If our experience at Ministry Health Care is an indicator, enterprises may be transitioning from Internet Explorer (IE) to Google Chrome as the browser of the future.
The problem for IE is not about being an inferior browser (although I am sure that will be argued in the comments). But, enterprises like ours have a lot of early generation web apps that were built to run specifically on older versions of IE. This has prevented us from upgrading IE to more recent versions.
At the same time we are implementing a lot of new web apps (like Workday) that demand a modern browser. Since we can’t upgrade IE without breaking the legacy web apps, we are introducing a second browser: Chrome.
Over time we will have fewer and fewer apps running on IE and more apps running on Chrome.
Yammer is the internal social media platform we use in IT at Ministry Health Care. Recently there was a Yammer thread discussing the effectiveness of the communication surrounding the recent Yahoo email outage. Outage communication has been a focus for us and we like looking at what others are doing.
There were certainly a number of things that Yahoo did well. We thought that a communication from the CEO of the company set the right tone and it was written with a lot of authenticity. Sending an email from generic email accounts like the “IT help desk” would not have created the same level of goodwill.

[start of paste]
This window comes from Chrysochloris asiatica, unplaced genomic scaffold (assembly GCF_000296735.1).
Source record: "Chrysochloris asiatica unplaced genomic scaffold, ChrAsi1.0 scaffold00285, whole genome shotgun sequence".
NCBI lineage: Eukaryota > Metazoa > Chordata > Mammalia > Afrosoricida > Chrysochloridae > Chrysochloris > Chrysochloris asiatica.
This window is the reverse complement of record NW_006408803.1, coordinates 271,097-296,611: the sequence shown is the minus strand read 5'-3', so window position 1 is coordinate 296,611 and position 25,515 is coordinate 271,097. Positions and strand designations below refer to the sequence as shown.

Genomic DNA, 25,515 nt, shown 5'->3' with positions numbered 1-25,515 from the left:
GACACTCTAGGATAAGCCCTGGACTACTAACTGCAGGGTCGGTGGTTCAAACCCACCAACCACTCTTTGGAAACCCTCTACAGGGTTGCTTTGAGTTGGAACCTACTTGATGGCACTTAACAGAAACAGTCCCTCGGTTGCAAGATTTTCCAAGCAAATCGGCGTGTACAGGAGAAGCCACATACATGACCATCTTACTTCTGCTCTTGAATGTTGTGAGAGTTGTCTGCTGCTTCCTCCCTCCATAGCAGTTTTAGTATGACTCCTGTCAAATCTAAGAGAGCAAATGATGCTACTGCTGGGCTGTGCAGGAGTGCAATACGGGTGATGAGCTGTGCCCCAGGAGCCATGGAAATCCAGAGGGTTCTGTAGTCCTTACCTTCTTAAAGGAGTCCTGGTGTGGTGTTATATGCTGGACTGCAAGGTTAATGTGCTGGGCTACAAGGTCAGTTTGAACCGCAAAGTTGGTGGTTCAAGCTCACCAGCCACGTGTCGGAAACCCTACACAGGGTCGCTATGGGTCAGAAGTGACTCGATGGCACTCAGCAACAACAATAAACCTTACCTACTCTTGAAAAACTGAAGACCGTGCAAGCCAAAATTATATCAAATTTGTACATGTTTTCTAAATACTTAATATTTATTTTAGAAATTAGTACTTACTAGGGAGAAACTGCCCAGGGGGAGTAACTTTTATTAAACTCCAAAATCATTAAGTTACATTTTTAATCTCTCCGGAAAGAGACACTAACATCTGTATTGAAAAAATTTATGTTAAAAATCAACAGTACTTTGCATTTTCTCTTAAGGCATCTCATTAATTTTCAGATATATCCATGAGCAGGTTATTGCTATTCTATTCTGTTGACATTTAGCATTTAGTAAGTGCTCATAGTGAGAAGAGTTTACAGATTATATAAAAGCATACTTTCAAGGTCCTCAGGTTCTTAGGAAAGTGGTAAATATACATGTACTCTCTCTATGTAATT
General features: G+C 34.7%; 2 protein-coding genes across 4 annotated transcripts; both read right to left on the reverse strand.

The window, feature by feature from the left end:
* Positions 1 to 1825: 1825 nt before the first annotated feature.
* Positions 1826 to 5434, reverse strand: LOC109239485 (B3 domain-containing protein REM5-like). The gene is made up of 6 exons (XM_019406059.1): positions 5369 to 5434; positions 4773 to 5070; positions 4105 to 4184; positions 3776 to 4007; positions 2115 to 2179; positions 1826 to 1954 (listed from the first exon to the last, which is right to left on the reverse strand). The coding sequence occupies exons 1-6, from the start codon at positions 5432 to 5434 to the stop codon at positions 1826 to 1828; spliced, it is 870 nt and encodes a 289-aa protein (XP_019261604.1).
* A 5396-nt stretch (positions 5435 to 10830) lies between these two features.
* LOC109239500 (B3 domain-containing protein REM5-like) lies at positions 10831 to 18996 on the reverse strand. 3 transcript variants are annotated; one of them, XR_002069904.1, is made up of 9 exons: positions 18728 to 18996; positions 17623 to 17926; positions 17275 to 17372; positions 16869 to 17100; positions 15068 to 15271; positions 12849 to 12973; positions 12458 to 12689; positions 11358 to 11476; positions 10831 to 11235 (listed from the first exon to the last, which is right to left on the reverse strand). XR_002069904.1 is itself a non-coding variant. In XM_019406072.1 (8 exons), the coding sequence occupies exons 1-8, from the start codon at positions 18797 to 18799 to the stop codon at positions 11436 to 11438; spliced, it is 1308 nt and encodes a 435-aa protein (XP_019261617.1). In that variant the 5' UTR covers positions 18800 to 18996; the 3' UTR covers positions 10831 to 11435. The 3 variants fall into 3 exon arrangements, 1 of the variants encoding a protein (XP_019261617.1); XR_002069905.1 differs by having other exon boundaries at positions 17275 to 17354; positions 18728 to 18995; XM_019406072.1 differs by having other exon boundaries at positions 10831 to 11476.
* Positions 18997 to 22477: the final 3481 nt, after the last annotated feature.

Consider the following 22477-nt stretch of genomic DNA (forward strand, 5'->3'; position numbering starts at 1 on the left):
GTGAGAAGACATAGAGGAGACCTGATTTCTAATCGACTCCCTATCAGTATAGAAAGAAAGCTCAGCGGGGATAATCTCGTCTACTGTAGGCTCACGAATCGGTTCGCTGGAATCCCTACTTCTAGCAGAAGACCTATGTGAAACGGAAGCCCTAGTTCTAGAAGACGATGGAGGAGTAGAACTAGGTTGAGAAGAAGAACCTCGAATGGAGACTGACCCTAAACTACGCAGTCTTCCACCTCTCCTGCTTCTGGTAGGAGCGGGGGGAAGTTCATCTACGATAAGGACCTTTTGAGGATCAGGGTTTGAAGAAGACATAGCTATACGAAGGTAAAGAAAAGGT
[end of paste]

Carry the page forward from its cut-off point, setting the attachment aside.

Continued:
But, I have two suggestions for Marissa Mayer:
- Don’t refer to your customers as users. Customers are valued. They are the reason you exist. Everyone has a mental model of good customer support. This Yammer post summarizes it better than I could: “Call me a customer, a client, an associate, a staff member, even just ‘you’ but ‘user’ sounds technical and impersonal.” Even if those receiving your service aren’t the ones paying I believe it is important to constantly remind associates they are the reason we are here and their satisfaction supersedes our own.
- A thank-you is better than an apology. There were a lot of apologies in the Yahoo communications. I believe it is a better approach to thank customers for their loyalty and patience while recognizing the inconvenience and letting customers know that you are working day and night until everything is fixed. When you thank someone you are recognizing them. When you apologize you are denigrating your performance. Save apologies for intentional acts, not mistakes.